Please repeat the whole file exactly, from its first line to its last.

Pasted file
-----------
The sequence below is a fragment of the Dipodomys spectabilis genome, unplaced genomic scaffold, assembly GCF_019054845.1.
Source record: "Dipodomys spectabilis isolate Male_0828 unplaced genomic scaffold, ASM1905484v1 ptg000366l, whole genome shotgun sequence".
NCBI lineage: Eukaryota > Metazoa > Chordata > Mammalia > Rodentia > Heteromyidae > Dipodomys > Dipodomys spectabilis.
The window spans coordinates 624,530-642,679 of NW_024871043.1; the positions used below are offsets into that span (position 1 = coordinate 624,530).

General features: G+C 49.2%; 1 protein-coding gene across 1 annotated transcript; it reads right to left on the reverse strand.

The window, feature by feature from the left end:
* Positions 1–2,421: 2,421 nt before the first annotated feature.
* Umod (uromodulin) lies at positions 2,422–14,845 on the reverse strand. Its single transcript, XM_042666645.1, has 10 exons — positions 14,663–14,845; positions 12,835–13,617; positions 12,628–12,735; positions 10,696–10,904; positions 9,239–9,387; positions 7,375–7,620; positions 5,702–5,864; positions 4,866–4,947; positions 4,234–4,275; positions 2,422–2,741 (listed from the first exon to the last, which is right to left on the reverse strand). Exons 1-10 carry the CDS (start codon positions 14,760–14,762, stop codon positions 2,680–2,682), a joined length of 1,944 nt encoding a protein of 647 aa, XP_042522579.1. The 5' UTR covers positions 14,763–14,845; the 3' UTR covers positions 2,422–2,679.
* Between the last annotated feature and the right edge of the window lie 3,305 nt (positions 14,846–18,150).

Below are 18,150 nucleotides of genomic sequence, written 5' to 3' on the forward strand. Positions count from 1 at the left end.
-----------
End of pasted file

The sequence below is a fragment of the Dipodomys spectabilis genome, unplaced genomic scaffold, assembly GCF_019054845.1.
Source record: "Dipodomys spectabilis isolate Male_0828 unplaced genomic scaffold, ASM1905484v1 ptg000366l, whole genome shotgun sequence".
NCBI lineage: Eukaryota > Metazoa > Chordata > Mammalia > Rodentia > Heteromyidae > Dipodomys > Dipodomys spectabilis.
The window spans coordinates 624,530-642,679 of NW_024871043.1; the positions used below are offsets into that span (position 1 = coordinate 624,530).

General features: G+C 49.2%; 1 protein-coding gene across 1 annotated transcript; it reads right to left on the reverse strand.

The window, feature by feature from the left end:
* Positions 1–2,421: 2,421 nt before the first annotated feature.
* Umod (uromodulin) lies at positions 2,422–14,845 on the reverse strand. Its single transcript, XM_042666645.1, has 10 exons — positions 14,663–14,845; positions 12,835–13,617; positions 12,628–12,735; positions 10,696–10,904; positions 9,239–9,387; positions 7,375–7,620; positions 5,702–5,864; positions 4,866–4,947; positions 4,234–4,275; positions 2,422–2,741 (listed from the first exon to the last, which is right to left on the reverse strand). Exons 1-10 carry the CDS (start codon positions 14,760–14,762, stop codon positions 2,680–2,682), a joined length of 1,944 nt encoding a protein of 647 aa, XP_042522579.1. The 5' UTR covers positions 14,763–14,845; the 3' UTR covers positions 2,422–2,679.
* Between the last annotated feature and the right edge of the window lie 3,305 nt (positions 14,846–18,150).

Below are 18,150 nucleotides of genomic sequence, written 5' to 3' on the forward strand. Positions count from 1 at the left end.